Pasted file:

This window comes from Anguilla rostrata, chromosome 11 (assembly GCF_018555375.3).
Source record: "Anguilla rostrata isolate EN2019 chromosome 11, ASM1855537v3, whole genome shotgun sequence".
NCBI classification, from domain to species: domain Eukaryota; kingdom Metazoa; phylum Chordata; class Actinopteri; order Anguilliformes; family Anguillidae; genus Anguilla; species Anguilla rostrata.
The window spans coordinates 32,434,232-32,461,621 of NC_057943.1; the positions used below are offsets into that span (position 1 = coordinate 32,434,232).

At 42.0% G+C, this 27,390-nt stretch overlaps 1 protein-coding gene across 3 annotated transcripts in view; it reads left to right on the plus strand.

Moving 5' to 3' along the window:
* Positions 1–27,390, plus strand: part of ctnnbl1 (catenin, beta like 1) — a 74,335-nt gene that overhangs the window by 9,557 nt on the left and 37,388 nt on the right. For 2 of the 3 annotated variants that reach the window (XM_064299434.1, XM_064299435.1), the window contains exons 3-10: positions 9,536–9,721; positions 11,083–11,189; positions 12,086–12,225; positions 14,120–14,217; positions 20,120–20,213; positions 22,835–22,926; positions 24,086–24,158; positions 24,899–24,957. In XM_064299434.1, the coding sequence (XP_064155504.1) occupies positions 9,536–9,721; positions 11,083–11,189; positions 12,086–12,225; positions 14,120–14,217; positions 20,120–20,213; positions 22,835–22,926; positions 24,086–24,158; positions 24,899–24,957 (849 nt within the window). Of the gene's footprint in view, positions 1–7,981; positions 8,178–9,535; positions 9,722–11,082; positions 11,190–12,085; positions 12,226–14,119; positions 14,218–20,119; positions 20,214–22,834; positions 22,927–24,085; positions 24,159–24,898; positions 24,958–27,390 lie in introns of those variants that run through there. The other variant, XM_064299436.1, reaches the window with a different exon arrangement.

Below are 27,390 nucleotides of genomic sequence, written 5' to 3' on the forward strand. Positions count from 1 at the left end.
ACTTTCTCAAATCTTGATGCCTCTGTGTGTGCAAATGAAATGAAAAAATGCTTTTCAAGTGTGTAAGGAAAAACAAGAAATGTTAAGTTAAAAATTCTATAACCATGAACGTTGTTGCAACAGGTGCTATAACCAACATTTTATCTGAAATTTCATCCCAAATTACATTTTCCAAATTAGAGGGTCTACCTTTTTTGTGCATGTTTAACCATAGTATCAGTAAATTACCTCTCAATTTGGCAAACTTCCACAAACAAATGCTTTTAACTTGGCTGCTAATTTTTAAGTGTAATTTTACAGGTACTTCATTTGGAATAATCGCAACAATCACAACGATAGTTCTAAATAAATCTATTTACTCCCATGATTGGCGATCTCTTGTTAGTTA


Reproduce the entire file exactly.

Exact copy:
This window comes from Anguilla rostrata, chromosome 11 (assembly GCF_018555375.3).
Source record: "Anguilla rostrata isolate EN2019 chromosome 11, ASM1855537v3, whole genome shotgun sequence".
NCBI classification, from domain to species: domain Eukaryota; kingdom Metazoa; phylum Chordata; class Actinopteri; order Anguilliformes; family Anguillidae; genus Anguilla; species Anguilla rostrata.
The window spans coordinates 32,434,232-32,461,621 of NC_057943.1; the positions used below are offsets into that span (position 1 = coordinate 32,434,232).

At 42.0% G+C, this 27,390-nt stretch overlaps 1 protein-coding gene across 3 annotated transcripts in view; it reads left to right on the plus strand.

Moving 5' to 3' along the window:
* Positions 1–27,390, plus strand: part of ctnnbl1 (catenin, beta like 1) — a 74,335-nt gene that overhangs the window by 9,557 nt on the left and 37,388 nt on the right. For 2 of the 3 annotated variants that reach the window (XM_064299434.1, XM_064299435.1), the window contains exons 3-10: positions 9,536–9,721; positions 11,083–11,189; positions 12,086–12,225; positions 14,120–14,217; positions 20,120–20,213; positions 22,835–22,926; positions 24,086–24,158; positions 24,899–24,957. In XM_064299434.1, the coding sequence (XP_064155504.1) occupies positions 9,536–9,721; positions 11,083–11,189; positions 12,086–12,225; positions 14,120–14,217; positions 20,120–20,213; positions 22,835–22,926; positions 24,086–24,158; positions 24,899–24,957 (849 nt within the window). Of the gene's footprint in view, positions 1–7,981; positions 8,178–9,535; positions 9,722–11,082; positions 11,190–12,085; positions 12,226–14,119; positions 14,218–20,119; positions 20,214–22,834; positions 22,927–24,085; positions 24,159–24,898; positions 24,958–27,390 lie in introns of those variants that run through there. The other variant, XM_064299436.1, reaches the window with a different exon arrangement.

Below are 27,390 nucleotides of genomic sequence, written 5' to 3' on the forward strand. Positions count from 1 at the left end.
ACTTTCTCAAATCTTGATGCCTCTGTGTGTGCAAATGAAATGAAAAAATGCTTTTCAAGTGTGTAAGGAAAAACAAGAAATGTTAAGTTAAAAATTCTATAACCATGAACGTTGTTGCAACAGGTGCTATAACCAACATTTTATCTGAAATTTCATCCCAAATTACATTTTCCAAATTAGAGGGTCTACCTTTTTTGTGCATGTTTAACCATAGTATCAGTAAATTACCTCTCAATTTGGCAAACTTCCACAAACAAATGCTTTTAACTTGGCTGCTAATTTTTAAGTGTAATTTTACAGGTACTTCATTTGGAATAATCGCAACAATCACAACGATAGTTCTAAATAAATCTATTTACTCCCATGATTGGCGATCTCTTGTTAGTTA